- brand packaging of the Complainant is depicted for sale through the Respondent’s sites, on link sites which actually offer competitive third party product(s) including isotretinoin in more than a 30 day supply of isotretinoin, which is against FDA regulations (and other pharmaceutical products of third party competitors of the Complainant, activity is infringing, and likely to confuse purchasers, all to the damage of the Complainant and the possible harm of the purchasing public;

-the Respondent, by use and registration of the disputed domain names, seeks to capitalize on the reputation associated with such trademarks of the Complainant;

- the Respondent seeks to use that recognition to divert Internet users seeking websites of a member of the Roche group as to ACCUTANE or ROACCUTANE to the Respondent’s websites, wholly unrelated to the Complainant.;

- Such uses of the mark ACCUTANE nearly identical to the mark ROACCUTANE, are clear indications of bad faith on the part of the Respondent, and also , do not comply with the iPLEDGE program, the only permissible way that ACCUTANE or any other isotretinoin product may be sold into the United States;

- the Respondent's unauthorized use of the disputed domain names through which to solicit sales of third party competitive products for treating acne through domain names making use of the ACCUTANE mark, very similar to the ROACCUTANE mark, without permission from the trademark owner, renders such activities on and through the instant domain names not a bona fide offering of goods and services under the Policy, paragraph 4(c)(i);

- the Respondent's purpose in registering the disputed domain names is to capitalize on the reputation of the ACCUTANE mark by diverting Internet users seeking the Roche group website(s) to the Respondent's own websites, which contain the ACCUTANE mark without any permission and which, solicit orders through use of a picture of ACCUTANE packaging, actually selling a generic form of isotretinoin, as well as other third party pharmaceutical products through the linked sites “www.buy-cheap-online-pharm.com” and “www.canadianrxstore.net”.

- The bad faith of the Registrant is clearly evident from the fact that:

(a) “accutane” is not a common word.

(b) The Complainant's mark ACCUTANE is an invented and coined mark that has an extremely strong reputation in North America.

(c) Such sales are in clear violation of the iPLEDGE program, which is the only permissible way isotretinoin products may be sold into the United States of America. Such sales also violate the language in the FDA-approved product information, which specifically prohibits internet sales of Accutane, and in excess of a one month supply of isotretinoin.

(d) By using the disputed domain names to sell third party generic isotretinoin product(s), without permission or license of any kind, under the ACCUTANE trademark in domain names and through the Respondent’s websites on link sites “www.buy-cheap-online-pharm.com” and “www.canadianrxstore.net”, Respondent has intentionally attempted to attract for financial gain Internet users to the Respondent's websites by creating a likelihood of confusion with the ACCUTANE mark, and the nearly identical ROACCUTANE mark, as to the source, sponsorship, affiliation or endorsement of the Respondent's websites or the goods sold on or through the Respondent's websites, which are, in fact, commercial providers of third party pharmaceutical product(s).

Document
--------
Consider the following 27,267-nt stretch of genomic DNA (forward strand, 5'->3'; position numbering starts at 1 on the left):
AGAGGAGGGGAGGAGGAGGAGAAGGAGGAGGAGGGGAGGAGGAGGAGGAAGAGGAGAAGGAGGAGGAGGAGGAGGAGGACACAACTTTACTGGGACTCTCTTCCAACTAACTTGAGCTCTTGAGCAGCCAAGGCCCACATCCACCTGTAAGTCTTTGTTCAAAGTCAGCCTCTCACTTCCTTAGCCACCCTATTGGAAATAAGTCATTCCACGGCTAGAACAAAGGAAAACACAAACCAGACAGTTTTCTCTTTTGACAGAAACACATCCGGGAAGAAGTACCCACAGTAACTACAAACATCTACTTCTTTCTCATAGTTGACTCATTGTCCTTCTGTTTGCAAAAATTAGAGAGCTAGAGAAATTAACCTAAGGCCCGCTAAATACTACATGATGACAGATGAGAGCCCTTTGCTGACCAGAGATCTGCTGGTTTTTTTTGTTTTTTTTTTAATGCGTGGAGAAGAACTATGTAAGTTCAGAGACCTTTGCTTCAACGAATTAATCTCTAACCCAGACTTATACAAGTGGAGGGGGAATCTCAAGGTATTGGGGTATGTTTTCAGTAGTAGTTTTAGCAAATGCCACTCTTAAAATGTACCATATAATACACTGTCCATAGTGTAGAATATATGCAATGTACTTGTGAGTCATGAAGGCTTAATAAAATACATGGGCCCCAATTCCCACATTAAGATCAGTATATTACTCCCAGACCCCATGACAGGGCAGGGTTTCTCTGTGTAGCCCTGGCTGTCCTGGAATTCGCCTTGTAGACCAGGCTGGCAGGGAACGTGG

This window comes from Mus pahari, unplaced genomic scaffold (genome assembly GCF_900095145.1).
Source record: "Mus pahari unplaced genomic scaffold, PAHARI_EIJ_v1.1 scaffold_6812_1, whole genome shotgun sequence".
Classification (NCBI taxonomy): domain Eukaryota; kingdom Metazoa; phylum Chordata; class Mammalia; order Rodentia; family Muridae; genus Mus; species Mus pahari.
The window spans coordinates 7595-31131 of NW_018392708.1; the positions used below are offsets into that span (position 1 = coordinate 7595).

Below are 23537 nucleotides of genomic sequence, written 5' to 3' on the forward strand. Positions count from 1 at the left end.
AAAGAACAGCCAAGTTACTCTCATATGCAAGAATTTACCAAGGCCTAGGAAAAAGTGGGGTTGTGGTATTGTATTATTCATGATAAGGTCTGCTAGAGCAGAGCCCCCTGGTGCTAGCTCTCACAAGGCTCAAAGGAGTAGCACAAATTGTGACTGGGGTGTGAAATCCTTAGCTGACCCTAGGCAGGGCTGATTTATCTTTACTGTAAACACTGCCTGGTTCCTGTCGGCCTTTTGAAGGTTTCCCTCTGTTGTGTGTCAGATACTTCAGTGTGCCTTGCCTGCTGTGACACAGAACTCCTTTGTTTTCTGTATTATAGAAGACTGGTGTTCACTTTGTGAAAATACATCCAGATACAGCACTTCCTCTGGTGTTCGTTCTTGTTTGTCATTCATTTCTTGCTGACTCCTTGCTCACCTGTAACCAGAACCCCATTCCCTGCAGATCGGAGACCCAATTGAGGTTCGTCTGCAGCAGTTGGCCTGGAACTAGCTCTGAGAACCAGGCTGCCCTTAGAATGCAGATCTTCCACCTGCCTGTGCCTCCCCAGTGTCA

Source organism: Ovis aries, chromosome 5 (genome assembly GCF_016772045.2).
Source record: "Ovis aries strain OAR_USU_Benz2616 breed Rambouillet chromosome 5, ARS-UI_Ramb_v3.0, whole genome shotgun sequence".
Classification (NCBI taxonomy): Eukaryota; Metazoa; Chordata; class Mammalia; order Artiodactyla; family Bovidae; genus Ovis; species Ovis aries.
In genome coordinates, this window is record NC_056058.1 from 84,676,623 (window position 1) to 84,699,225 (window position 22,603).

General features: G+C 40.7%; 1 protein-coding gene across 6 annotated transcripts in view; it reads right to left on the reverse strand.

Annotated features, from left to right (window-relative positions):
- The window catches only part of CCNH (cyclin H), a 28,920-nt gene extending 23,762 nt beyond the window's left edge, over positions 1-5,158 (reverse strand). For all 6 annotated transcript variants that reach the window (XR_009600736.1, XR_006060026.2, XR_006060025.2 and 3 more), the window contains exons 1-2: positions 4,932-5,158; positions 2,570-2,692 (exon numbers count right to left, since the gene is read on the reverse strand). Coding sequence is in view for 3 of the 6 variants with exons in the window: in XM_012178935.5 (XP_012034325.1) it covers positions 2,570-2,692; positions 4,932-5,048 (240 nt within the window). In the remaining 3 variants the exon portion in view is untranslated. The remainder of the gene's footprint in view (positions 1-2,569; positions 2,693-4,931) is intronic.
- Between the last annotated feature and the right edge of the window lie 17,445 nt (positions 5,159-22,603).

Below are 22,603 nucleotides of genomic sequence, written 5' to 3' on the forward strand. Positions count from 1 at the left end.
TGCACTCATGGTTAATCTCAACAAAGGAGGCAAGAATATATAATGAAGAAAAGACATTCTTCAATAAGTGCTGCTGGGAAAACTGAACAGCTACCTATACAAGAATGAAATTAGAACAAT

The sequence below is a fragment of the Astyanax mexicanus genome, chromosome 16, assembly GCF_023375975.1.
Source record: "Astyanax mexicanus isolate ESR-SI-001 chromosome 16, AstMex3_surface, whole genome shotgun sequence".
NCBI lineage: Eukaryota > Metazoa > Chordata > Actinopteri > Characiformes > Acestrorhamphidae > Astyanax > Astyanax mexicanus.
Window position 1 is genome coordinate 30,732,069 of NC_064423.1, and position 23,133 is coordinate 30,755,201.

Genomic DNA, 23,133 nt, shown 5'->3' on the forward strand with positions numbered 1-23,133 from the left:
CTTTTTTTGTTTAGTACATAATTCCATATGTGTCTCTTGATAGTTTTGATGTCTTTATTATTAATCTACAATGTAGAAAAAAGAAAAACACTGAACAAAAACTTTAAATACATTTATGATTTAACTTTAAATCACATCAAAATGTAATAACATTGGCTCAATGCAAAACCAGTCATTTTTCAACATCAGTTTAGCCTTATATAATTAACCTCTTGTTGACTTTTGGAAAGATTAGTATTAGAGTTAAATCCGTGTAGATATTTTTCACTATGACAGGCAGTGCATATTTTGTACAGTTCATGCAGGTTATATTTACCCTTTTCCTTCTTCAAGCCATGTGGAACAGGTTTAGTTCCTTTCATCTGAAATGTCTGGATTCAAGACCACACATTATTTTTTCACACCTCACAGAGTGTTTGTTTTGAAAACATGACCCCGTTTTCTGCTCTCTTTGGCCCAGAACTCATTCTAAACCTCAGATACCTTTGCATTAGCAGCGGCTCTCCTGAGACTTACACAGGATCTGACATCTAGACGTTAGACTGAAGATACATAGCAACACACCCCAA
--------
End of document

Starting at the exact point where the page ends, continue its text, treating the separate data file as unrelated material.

(e) The Respondent's websites have no legitimate business connection with the Complainant or the Accutane or Roaccutane isotretinoin dermatological preparations. The Complainant has never granted the Respondent permission or a license of any kind to use its trademark ACCUTANE in domain names or in connected websites to sell third party competitive isotretinoin products.

(f) Use of the disputed domain names to promote sales of competitors’ products through use of the famous ACCUTANE mark of Roche, so similar to the ROACCUTANE mark, demonstrates bad faith use.

- The Complainant requests that the disputed domain names be transferred to it.

B. Respondent

The Respondent did not reply to the Complainant’s contentions.

6. Discussion and Findings

A. Identical or Confusingly Similar

A.1.The Complainant holds rights in the ROACCUTANE and ACCUTANE trademarks.

The Complainant has provided sufficient evidence showing that it is the owner of the ROACCUTANE and ACCUTANE trademarks. The Panel is satisfied in considering that the Complainant holds rights in the ROACCUTANE and ACCUTANE trademarks.

A.2. The disputed domain names are confusingly similar with the Complainant’s ROACCUTANE and ACCUTANE trademarks.

The disputed domain names incorporate the whole of the Complainant’s ACCUTANE mark, so similar to the Complainant’s mark ROACCUTANE, and add the terms “buy”, “30”, or “40” and “mg.” To these combinations of words the disputed domain names add the gTLD suffix “. com”.

Prior UDRP panels have recognized many times that the incorporation of a trademark in its entirety in a domain name may generally be sufficient to establish that such a domain name is identical or confusingly similar to the Complainant’s registered mark. See EAuto LLC v. Triple S Auto Parts d/b/a Kung Fu Yea Enterprises, Inc., WIPO Case No. D2000-0047 and F. Hoffmann-LaRoche AG v. George McKennitt, WIPO Case No. D2005-1300, Hoffmann-La Roche Inc. v. Patsy Hail, WIPO Case No. D2008-1343.

Moreover, the addition of terms as “buy”, “30”, or “40” and “mg” to the ACCUTANE mark does not mitigate the confusing similarity between the disputed domain names and the Complainant’s trademark. The said terms are descriptive in scope, reflecting that the Respondent’s websites under the disputed domain names are linked to different websites selling Accutane drug. Consequently, the addition of these terms to the Complainant’s trademarks does not render the disputed domain names different from the Complainant’s trademarks. Rather, it strengthens the association with the Complainant registered trademarks by causing Internet users to think that it relates to the ACCUTANE drug. See Hoffmann-La Roche Inc. v. Patsy Hail, WIPO Case No. D2008-1343, Rhino Entertainment Company v. DomainSource.com, WIPO Case No. D2006-0968 and SurePayroll, Inc. v. Texas International Property Associates, WIPO Case No. D2007-0464. Roche Products Limited v. Domains by Proxy, Inc. / Christian Hunter, WIPO Case No. D2010-1892.